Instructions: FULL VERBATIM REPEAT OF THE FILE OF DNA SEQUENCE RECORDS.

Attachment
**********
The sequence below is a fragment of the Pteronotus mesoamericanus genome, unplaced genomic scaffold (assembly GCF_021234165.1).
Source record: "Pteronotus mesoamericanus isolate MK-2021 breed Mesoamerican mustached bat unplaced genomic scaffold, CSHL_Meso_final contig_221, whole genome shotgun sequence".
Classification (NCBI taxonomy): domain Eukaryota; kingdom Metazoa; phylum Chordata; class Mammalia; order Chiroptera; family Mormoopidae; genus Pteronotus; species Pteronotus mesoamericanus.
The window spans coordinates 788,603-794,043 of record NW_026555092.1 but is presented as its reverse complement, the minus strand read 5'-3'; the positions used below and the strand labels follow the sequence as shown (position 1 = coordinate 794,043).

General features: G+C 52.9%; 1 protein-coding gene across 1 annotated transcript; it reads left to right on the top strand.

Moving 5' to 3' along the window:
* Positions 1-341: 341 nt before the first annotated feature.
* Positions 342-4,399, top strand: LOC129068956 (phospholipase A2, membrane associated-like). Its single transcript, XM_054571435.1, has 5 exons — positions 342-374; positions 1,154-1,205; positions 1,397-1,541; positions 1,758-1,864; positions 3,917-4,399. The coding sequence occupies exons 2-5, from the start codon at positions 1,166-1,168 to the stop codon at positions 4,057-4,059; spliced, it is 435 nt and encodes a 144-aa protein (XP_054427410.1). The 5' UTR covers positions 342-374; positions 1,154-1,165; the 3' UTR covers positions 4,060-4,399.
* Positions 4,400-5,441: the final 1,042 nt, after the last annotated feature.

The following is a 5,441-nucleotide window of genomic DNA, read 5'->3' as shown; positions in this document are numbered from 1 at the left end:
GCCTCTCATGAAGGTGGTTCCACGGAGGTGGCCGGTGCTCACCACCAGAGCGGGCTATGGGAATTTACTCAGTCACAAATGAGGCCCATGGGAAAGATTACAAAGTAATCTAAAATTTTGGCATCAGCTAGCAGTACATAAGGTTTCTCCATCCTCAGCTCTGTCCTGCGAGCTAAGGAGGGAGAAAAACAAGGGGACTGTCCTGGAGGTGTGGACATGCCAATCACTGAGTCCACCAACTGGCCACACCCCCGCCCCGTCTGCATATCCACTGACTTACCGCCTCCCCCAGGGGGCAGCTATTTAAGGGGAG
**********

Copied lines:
The sequence below is a fragment of the Pteronotus mesoamericanus genome, unplaced genomic scaffold (assembly GCF_021234165.1).
Source record: "Pteronotus mesoamericanus isolate MK-2021 breed Mesoamerican mustached bat unplaced genomic scaffold, CSHL_Meso_final contig_221, whole genome shotgun sequence".
Classification (NCBI taxonomy): domain Eukaryota; kingdom Metazoa; phylum Chordata; class Mammalia; order Chiroptera; family Mormoopidae; genus Pteronotus; species Pteronotus mesoamericanus.
The window spans coordinates 788,603-794,043 of record NW_026555092.1 but is presented as its reverse complement, the minus strand read 5'-3'; the positions used below and the strand labels follow the sequence as shown (position 1 = coordinate 794,043).

General features: G+C 52.9%; 1 protein-coding gene across 1 annotated transcript; it reads left to right on the top strand.

Moving 5' to 3' along the window:
* Positions 1-341: 341 nt before the first annotated feature.
* Positions 342-4,399, top strand: LOC129068956 (phospholipase A2, membrane associated-like). Its single transcript, XM_054571435.1, has 5 exons — positions 342-374; positions 1,154-1,205; positions 1,397-1,541; positions 1,758-1,864; positions 3,917-4,399. The coding sequence occupies exons 2-5, from the start codon at positions 1,166-1,168 to the stop codon at positions 4,057-4,059; spliced, it is 435 nt and encodes a 144-aa protein (XP_054427410.1). The 5' UTR covers positions 342-374; positions 1,154-1,165; the 3' UTR covers positions 4,060-4,399.
* Positions 4,400-5,441: the final 1,042 nt, after the last annotated feature.

The following is a 5,441-nucleotide window of genomic DNA, read 5'->3' as shown; positions in this document are numbered from 1 at the left end:
GCCTCTCATGAAGGTGGTTCCACGGAGGTGGCCGGTGCTCACCACCAGAGCGGGCTATGGGAATTTACTCAGTCACAAATGAGGCCCATGGGAAAGATTACAAAGTAATCTAAAATTTTGGCATCAGCTAGCAGTACATAAGGTTTCTCCATCCTCAGCTCTGTCCTGCGAGCTAAGGAGGGAGAAAAACAAGGGGACTGTCCTGGAGGTGTGGACATGCCAATCACTGAGTCCACCAACTGGCCACACCCCCGCCCCGTCTGCATATCCACTGACTTACCGCCTCCCCCAGGGGGCAGCTATTTAAGGGGAG